Friday, October 14, 2011

The Occupiers Are Coming

When a group calls its protest an occupation - it's obvious that there isn't much positive (if any) to expect from their protest. Fortunately, they don't yet have the means to establish their "class justice" by force. But their own vocabulary makes it perfectly clear what they would do to our nation if they had the power.

They argue that "the richest 1%" isn't taxed enough and they claim to represent the remaining 99%. But they ignore one important fact: when we (the real 99%) need money, we go out and work; take extra hours or get a second job, if needed. But when these crazed commies need money - they demand more taxes on those that are more hard-working and more successful than they are.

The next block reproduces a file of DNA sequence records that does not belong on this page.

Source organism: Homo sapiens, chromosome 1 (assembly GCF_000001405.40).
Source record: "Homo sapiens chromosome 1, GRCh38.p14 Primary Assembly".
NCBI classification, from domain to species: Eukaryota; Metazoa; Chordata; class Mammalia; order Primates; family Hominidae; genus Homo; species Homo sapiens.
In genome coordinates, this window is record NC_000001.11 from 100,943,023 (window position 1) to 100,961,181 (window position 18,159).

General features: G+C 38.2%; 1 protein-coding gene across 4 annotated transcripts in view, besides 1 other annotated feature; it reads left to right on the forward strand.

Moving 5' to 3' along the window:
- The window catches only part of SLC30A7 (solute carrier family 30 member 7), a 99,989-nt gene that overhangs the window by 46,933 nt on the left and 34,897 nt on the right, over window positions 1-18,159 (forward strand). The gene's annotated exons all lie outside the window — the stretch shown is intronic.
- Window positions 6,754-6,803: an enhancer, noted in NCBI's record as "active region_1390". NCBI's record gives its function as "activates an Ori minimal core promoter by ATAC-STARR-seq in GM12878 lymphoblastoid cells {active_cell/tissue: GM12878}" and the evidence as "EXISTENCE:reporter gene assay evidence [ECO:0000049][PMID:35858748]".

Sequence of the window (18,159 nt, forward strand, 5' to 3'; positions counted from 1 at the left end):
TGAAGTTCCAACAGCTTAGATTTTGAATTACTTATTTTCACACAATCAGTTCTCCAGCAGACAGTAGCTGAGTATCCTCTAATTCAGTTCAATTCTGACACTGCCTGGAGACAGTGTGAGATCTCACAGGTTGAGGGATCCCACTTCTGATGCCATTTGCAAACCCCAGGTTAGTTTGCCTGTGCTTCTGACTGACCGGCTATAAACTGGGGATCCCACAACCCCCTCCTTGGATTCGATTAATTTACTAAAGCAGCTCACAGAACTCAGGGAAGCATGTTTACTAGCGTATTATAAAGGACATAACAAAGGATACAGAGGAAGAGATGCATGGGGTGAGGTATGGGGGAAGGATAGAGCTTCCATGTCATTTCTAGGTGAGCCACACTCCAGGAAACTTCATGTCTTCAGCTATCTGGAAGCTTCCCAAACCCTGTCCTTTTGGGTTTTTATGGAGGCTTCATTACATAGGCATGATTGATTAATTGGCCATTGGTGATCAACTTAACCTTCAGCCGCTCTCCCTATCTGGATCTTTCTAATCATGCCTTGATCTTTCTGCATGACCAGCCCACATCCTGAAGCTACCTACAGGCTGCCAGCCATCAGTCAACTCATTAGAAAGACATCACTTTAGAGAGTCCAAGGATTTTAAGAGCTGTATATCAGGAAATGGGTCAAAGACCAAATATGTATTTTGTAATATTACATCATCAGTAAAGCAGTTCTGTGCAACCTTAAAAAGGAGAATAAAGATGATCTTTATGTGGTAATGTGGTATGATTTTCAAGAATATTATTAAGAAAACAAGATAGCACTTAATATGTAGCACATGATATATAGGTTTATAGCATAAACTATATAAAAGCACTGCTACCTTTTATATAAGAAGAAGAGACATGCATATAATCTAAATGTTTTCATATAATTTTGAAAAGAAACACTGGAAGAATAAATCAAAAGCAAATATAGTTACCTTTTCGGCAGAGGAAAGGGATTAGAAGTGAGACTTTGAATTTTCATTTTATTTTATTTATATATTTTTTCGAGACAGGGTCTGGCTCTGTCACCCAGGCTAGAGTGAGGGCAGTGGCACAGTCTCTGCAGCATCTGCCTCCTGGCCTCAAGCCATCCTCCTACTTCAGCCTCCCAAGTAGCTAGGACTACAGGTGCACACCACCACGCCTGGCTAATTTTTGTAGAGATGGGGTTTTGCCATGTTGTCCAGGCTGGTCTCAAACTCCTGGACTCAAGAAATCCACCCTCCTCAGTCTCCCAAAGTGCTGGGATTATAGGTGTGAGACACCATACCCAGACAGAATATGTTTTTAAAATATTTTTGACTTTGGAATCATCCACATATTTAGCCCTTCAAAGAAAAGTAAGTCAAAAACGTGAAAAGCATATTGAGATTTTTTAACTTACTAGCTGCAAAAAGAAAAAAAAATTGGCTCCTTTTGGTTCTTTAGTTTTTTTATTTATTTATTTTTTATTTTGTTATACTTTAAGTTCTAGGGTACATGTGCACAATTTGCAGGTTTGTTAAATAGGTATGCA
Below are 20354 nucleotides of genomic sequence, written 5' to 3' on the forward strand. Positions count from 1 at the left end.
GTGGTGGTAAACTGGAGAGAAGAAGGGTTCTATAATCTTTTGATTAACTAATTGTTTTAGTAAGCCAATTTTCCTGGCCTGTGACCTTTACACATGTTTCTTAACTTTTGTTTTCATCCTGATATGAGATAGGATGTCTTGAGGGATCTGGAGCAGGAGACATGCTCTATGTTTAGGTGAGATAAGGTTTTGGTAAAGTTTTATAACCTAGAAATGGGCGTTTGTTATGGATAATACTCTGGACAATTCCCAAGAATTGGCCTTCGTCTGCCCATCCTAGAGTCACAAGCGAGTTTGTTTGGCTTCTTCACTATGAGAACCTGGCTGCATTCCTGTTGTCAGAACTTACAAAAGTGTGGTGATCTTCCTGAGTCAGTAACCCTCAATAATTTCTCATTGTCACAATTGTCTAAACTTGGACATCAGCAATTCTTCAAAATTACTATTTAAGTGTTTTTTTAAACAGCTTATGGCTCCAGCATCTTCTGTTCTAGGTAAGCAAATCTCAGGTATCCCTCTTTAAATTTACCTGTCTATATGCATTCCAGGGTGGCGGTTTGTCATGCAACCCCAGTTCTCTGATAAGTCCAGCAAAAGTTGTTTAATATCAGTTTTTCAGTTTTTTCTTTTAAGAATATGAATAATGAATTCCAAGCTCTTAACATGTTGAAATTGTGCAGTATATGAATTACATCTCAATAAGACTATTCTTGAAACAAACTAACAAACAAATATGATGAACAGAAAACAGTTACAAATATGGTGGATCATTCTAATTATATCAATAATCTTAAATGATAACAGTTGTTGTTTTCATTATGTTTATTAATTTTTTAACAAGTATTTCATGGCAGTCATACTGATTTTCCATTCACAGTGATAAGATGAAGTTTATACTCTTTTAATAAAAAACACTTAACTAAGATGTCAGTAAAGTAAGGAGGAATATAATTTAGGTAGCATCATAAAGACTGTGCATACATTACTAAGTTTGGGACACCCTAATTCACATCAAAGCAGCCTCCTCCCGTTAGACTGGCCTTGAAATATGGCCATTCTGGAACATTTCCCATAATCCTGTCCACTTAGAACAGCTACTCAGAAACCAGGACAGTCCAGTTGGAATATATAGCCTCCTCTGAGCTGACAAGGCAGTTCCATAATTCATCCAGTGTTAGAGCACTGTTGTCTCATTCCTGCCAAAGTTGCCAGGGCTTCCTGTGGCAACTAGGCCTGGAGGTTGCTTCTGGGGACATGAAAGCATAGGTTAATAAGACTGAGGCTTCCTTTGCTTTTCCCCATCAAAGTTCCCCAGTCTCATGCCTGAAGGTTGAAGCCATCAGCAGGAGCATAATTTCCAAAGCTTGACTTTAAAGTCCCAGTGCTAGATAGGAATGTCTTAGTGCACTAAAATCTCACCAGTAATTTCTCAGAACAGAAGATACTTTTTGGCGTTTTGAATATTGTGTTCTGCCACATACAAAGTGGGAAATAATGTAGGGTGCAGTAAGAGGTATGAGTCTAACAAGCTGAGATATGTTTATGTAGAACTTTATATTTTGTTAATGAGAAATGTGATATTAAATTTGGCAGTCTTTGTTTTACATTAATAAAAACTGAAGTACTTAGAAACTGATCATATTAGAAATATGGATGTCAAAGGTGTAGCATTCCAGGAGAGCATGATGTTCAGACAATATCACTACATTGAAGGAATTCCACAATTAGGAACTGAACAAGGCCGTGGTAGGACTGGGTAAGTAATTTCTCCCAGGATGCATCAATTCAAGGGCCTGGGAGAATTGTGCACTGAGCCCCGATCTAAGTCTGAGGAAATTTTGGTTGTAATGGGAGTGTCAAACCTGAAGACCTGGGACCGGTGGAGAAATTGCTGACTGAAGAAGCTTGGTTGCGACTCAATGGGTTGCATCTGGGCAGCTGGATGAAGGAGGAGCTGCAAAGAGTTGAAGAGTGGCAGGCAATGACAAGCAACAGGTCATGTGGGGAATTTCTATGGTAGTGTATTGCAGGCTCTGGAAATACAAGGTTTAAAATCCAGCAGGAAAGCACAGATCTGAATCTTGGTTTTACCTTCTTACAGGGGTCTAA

Don't be fooled; if what they ask for ever gets implemented - it won't stop at the richest 1%. That's just how any "redistribution" works - no matter how hard you try there will always be those believing that they don't get enough, that they deserve more...

And, talking about the "richest 1%" - it was just 7 or 8 months ago when the provincial government rolled back the tax reduction for those in the upper bracket, restoring higher rate to even more than 1% of the richest taxpayers. Do you think it satisfied those crazed commies? Of course it didn't. They won't be satisfied until the extra tax money confiscated from their better-off neighbors goes directly into their pockets.